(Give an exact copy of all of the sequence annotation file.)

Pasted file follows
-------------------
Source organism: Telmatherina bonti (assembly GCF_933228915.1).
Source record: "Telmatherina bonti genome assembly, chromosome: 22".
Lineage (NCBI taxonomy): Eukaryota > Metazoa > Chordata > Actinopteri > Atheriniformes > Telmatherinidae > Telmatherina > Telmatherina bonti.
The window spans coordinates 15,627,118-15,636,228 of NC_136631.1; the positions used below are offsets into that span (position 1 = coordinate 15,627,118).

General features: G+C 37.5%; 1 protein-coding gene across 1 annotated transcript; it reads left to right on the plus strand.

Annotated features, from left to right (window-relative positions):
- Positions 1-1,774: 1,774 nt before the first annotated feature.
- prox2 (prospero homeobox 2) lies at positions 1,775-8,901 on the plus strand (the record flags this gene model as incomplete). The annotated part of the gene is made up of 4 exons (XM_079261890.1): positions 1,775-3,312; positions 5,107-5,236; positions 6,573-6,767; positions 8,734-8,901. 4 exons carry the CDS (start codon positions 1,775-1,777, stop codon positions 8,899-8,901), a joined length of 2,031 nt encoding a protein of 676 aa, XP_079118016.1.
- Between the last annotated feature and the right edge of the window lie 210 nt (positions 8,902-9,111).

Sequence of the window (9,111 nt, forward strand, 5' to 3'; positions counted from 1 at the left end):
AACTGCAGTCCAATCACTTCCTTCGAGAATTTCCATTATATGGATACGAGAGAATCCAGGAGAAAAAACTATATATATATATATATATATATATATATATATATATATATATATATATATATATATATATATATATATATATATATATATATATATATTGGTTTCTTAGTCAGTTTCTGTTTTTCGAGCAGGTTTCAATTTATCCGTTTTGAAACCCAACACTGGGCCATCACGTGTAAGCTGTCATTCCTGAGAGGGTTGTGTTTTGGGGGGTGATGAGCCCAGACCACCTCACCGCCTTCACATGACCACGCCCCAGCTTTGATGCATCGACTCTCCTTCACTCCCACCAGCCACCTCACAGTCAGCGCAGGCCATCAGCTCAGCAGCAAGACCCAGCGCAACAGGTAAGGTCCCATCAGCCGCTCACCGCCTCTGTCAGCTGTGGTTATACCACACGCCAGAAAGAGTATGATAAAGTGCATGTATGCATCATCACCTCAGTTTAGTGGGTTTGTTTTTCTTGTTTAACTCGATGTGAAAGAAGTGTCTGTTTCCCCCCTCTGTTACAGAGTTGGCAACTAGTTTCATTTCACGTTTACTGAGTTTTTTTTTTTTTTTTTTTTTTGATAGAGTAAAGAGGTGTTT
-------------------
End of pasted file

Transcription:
Source organism: Telmatherina bonti (assembly GCF_933228915.1).
Source record: "Telmatherina bonti genome assembly, chromosome: 22".
Lineage (NCBI taxonomy): Eukaryota > Metazoa > Chordata > Actinopteri > Atheriniformes > Telmatherinidae > Telmatherina > Telmatherina bonti.
The window spans coordinates 15,627,118-15,636,228 of NC_136631.1; the positions used below are offsets into that span (position 1 = coordinate 15,627,118).

General features: G+C 37.5%; 1 protein-coding gene across 1 annotated transcript; it reads left to right on the plus strand.

Annotated features, from left to right (window-relative positions):
- Positions 1-1,774: 1,774 nt before the first annotated feature.
- prox2 (prospero homeobox 2) lies at positions 1,775-8,901 on the plus strand (the record flags this gene model as incomplete). The annotated part of the gene is made up of 4 exons (XM_079261890.1): positions 1,775-3,312; positions 5,107-5,236; positions 6,573-6,767; positions 8,734-8,901. 4 exons carry the CDS (start codon positions 1,775-1,777, stop codon positions 8,899-8,901), a joined length of 2,031 nt encoding a protein of 676 aa, XP_079118016.1.
- Between the last annotated feature and the right edge of the window lie 210 nt (positions 8,902-9,111).

Sequence of the window (9,111 nt, forward strand, 5' to 3'; positions counted from 1 at the left end):
AACTGCAGTCCAATCACTTCCTTCGAGAATTTCCATTATATGGATACGAGAGAATCCAGGAGAAAAAACTATATATATATATATATATATATATATATATATATATATATATATATATATATATATATATATATATATATATATATATATATATATATTGGTTTCTTAGTCAGTTTCTGTTTTTCGAGCAGGTTTCAATTTATCCGTTTTGAAACCCAACACTGGGCCATCACGTGTAAGCTGTCATTCCTGAGAGGGTTGTGTTTTGGGGGGTGATGAGCCCAGACCACCTCACCGCCTTCACATGACCACGCCCCAGCTTTGATGCATCGACTCTCCTTCACTCCCACCAGCCACCTCACAGTCAGCGCAGGCCATCAGCTCAGCAGCAAGACCCAGCGCAACAGGTAAGGTCCCATCAGCCGCTCACCGCCTCTGTCAGCTGTGGTTATACCACACGCCAGAAAGAGTATGATAAAGTGCATGTATGCATCATCACCTCAGTTTAGTGGGTTTGTTTTTCTTGTTTAACTCGATGTGAAAGAAGTGTCTGTTTCCCCCCTCTGTTACAGAGTTGGCAACTAGTTTCATTTCACGTTTACTGAGTTTTTTTTTTTTTTTTTTTTTTGATAGAGTAAAGAGGTGTTT